50 Years Ago This Week: The Launch Of Freeway Flyer Service


Years before the El Monte Busway became the first dedicated freeway lanes for buses and decades before the Metro Silver Line began running, the Freeway Flyer service was created in response to increasing traffic congestion.

The exodus of Los Angeles’ downtown workforce to the suburbs caused increased congestion and slower drive times for everyone. The Los Angeles Metropolitan Transit Authority created a pilot project in 1959 for a freeway bus system from the West San Fernando Valley to downtown.

On May 7, 1960, the Freeway Flyer Service was expanded to include the following areas (and pick-up / drop-off points):

West San Fernando Valley (Ventura Blvd. at Balboa Blvd. & Laurel Canyon Blvd.)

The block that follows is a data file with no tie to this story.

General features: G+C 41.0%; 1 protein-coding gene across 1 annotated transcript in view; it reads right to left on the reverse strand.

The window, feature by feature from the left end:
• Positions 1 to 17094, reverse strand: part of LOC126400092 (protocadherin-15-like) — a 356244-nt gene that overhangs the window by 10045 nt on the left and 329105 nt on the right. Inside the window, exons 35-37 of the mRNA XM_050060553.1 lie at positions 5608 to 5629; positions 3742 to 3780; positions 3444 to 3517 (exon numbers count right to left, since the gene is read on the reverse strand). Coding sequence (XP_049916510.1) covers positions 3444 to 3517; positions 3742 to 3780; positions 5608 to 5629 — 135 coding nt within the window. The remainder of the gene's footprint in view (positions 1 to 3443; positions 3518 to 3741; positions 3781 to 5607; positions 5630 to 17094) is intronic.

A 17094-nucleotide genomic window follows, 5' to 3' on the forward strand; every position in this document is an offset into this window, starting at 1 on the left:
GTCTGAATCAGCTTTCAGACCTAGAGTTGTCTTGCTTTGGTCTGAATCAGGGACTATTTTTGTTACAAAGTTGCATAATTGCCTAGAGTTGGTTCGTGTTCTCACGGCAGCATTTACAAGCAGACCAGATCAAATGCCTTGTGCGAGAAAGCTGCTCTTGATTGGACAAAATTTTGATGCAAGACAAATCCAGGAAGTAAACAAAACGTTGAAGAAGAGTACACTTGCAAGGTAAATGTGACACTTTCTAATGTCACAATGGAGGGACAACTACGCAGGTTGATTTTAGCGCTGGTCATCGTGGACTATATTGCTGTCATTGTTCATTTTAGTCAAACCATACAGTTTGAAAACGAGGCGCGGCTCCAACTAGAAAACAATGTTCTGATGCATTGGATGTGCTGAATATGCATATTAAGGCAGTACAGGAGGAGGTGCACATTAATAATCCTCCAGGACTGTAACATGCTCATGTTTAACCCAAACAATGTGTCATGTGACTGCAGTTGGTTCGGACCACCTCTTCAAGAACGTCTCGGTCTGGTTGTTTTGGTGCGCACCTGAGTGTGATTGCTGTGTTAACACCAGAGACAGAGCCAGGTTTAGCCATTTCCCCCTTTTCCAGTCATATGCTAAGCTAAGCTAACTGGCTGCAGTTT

Central San Fernando Valley (Van Nuys Blvd. at Victory Blvd.)
Hollywood (Sunset Blvd. at Laurel Canyon Blvd.)
Soutside (Broadway at 116th St.)
San Gabriel Valley (West Covina)
Centinela Valley (LaBrea at Arbor Vitae)
Harbor Area (San Pedro)

Advertisements in local newspapers touted “fast new service melts miles and minutes off the map” and “Here’s how to live closer to your job without moving.” The newest buses of the day, the “Dreamliner/60,” promised “the most comfortable ride you’ve ever had” with “handsome, relaxing, decorator-designed interiors.”

While commuters were now offered luxurious transit options into downtown, planners had their sights set on something far more comprehensive: the monorail-based mass transit proposal of 1960 envisioned a 74.9 mile system (51 miles of overhead routes, 21.6 miles at grade, 2.3 miles in tunnel) that could eventually expand to a 150-mile, eight-corridor system.

By 1962, the monorail plan was scrapped and gave way to early subway plans, but freeway service continues to this day, via Metro’s Express Service to/from Downtown Los Angeles and the LADOT Commuter Express.